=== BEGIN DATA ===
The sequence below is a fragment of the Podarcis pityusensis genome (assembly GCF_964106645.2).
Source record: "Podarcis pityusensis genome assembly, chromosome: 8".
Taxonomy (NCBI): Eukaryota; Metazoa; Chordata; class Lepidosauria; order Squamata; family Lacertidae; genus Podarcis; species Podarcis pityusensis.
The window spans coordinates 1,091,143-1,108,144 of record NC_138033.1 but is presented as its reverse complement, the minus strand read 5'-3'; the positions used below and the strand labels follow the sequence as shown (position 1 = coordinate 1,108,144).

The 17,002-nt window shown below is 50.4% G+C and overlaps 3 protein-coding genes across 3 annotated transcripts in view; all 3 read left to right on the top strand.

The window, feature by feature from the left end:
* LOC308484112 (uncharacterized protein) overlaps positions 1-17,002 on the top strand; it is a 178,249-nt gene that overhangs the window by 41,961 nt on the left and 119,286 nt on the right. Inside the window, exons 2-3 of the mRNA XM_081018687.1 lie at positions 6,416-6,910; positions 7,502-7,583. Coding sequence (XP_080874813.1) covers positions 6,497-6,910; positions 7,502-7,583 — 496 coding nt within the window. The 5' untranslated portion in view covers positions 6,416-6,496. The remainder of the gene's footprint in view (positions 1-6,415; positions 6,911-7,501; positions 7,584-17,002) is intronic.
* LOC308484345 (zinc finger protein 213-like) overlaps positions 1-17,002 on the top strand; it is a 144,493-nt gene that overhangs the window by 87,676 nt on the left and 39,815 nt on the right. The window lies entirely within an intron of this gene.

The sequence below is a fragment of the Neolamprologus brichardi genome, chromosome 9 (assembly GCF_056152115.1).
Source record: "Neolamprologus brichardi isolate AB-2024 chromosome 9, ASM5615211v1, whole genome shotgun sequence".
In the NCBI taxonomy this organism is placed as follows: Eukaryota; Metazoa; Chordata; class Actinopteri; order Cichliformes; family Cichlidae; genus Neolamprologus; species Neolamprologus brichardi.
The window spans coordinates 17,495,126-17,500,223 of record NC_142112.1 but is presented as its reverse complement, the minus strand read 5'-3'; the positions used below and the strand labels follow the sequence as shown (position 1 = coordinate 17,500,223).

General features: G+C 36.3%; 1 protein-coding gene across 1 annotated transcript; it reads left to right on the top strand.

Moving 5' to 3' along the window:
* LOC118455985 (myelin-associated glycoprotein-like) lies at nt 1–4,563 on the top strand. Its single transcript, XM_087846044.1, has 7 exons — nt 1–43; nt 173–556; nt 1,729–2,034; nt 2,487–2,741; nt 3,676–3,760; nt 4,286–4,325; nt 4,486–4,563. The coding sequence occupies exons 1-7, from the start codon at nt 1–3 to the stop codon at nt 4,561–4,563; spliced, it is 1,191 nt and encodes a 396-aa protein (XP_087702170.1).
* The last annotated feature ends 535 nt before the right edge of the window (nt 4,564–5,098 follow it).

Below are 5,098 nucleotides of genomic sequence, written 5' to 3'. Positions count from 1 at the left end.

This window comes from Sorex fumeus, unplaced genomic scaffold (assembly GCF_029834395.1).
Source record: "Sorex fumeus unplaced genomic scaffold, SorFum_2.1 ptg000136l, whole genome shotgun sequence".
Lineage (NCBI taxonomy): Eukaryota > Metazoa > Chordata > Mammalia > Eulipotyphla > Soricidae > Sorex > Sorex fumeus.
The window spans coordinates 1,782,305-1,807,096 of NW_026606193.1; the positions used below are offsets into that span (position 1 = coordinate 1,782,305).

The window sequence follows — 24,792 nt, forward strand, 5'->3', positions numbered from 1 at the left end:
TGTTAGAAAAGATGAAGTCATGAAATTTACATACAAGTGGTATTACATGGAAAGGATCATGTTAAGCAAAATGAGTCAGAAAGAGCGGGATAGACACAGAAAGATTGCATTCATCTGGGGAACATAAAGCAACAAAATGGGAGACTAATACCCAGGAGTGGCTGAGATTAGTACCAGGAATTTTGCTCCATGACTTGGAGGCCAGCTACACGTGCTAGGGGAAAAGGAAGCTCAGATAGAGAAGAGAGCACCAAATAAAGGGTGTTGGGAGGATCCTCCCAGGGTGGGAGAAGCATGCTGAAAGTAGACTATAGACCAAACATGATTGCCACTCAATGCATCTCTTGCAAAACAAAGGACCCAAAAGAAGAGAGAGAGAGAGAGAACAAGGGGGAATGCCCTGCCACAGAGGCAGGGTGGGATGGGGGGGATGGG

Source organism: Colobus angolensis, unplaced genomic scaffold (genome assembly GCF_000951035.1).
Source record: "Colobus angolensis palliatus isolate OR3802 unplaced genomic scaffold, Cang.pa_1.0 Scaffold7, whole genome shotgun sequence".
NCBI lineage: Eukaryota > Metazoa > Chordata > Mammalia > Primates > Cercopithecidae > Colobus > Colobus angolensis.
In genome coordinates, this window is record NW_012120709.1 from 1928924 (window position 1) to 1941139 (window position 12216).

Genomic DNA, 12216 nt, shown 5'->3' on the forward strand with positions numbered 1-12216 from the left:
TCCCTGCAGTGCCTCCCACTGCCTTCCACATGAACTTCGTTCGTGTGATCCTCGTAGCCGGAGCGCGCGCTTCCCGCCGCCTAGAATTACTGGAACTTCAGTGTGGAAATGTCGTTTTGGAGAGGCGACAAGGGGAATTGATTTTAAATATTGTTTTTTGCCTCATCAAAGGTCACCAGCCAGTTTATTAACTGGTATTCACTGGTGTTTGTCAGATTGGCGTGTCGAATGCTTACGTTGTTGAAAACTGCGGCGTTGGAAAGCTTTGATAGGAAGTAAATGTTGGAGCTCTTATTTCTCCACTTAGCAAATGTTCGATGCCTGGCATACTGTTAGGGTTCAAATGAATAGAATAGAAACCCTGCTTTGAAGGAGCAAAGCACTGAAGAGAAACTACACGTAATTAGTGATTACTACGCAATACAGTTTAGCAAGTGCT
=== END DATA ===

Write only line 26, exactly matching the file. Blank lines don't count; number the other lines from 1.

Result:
NCBI lineage: Eukaryota > Metazoa > Chordata > Mammalia > Primates > Cercopithecidae > Colobus > Colobus angolensis.